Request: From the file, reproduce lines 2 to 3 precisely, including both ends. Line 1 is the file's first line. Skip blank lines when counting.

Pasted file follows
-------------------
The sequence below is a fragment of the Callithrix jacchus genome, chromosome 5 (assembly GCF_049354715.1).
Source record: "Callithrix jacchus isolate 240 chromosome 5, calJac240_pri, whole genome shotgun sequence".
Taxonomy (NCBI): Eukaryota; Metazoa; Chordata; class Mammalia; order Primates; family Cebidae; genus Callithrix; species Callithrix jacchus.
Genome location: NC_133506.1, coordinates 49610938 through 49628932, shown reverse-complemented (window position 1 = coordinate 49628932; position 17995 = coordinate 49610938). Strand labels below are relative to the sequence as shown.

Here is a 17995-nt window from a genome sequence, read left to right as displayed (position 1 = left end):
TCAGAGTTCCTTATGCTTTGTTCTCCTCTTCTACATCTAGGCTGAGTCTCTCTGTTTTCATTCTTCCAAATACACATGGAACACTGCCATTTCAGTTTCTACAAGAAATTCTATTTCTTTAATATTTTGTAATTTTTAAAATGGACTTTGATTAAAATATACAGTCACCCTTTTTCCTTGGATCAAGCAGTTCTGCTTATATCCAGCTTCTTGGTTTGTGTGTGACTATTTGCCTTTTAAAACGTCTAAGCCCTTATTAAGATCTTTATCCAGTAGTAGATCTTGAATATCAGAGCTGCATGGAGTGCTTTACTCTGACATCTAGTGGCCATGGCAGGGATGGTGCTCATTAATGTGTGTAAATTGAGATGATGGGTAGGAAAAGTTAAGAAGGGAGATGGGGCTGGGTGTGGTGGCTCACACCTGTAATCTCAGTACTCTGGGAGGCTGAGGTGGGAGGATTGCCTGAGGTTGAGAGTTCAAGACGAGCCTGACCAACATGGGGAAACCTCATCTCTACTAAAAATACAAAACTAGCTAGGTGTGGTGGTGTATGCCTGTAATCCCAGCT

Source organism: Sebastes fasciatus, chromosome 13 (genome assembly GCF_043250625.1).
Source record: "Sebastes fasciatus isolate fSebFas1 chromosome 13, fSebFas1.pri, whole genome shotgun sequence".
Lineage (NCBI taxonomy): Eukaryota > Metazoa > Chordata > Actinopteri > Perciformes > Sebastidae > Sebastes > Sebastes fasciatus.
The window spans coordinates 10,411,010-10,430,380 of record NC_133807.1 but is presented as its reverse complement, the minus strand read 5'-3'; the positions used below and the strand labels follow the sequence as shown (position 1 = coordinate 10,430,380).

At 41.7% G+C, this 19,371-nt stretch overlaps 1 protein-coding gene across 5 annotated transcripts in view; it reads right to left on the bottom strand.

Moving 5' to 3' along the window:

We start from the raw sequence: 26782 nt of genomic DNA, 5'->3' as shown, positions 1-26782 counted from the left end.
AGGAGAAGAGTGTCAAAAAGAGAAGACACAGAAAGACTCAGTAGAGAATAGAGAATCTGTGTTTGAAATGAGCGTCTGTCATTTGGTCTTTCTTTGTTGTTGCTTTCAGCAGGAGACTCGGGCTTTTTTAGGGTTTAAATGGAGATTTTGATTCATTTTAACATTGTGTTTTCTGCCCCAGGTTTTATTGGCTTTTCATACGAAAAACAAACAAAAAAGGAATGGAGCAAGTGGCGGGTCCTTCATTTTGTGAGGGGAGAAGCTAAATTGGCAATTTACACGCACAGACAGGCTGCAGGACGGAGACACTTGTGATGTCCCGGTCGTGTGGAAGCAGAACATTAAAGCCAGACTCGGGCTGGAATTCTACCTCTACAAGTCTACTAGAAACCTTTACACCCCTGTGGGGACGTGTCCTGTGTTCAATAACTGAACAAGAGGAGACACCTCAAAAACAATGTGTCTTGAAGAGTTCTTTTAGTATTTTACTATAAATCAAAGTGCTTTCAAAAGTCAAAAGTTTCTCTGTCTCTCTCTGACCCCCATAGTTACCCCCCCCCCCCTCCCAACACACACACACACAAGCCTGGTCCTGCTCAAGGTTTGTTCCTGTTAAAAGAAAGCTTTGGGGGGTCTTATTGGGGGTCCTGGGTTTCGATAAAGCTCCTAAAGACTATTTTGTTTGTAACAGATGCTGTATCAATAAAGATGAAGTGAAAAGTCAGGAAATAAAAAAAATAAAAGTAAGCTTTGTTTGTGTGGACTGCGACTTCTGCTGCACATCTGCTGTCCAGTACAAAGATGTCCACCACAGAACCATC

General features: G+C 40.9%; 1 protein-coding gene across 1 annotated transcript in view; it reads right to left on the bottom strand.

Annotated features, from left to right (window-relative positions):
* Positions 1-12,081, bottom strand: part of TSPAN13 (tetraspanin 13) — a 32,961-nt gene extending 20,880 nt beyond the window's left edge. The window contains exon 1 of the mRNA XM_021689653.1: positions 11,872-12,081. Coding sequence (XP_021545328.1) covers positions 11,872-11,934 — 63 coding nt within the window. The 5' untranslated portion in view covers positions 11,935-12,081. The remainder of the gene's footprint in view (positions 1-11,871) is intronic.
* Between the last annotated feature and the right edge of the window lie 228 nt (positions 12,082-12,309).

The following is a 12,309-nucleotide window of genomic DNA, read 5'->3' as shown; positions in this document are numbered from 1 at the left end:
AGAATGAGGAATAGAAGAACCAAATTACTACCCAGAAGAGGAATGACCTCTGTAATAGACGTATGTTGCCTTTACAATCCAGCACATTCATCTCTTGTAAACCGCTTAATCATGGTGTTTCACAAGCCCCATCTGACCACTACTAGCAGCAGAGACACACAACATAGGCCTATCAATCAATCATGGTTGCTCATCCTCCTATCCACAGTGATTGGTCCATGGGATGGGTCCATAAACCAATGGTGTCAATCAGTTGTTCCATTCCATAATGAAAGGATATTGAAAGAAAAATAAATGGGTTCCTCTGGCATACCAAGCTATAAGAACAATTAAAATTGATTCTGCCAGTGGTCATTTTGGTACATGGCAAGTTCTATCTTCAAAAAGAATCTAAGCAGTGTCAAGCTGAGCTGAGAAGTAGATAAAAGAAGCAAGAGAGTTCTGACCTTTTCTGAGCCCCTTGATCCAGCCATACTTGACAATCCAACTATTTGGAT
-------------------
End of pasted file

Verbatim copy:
Source record: "Callithrix jacchus isolate 240 chromosome 5, calJac240_pri, whole genome shotgun sequence".
Taxonomy (NCBI): Eukaryota; Metazoa; Chordata; class Mammalia; order Primates; family Cebidae; genus Callithrix; species Callithrix jacchus.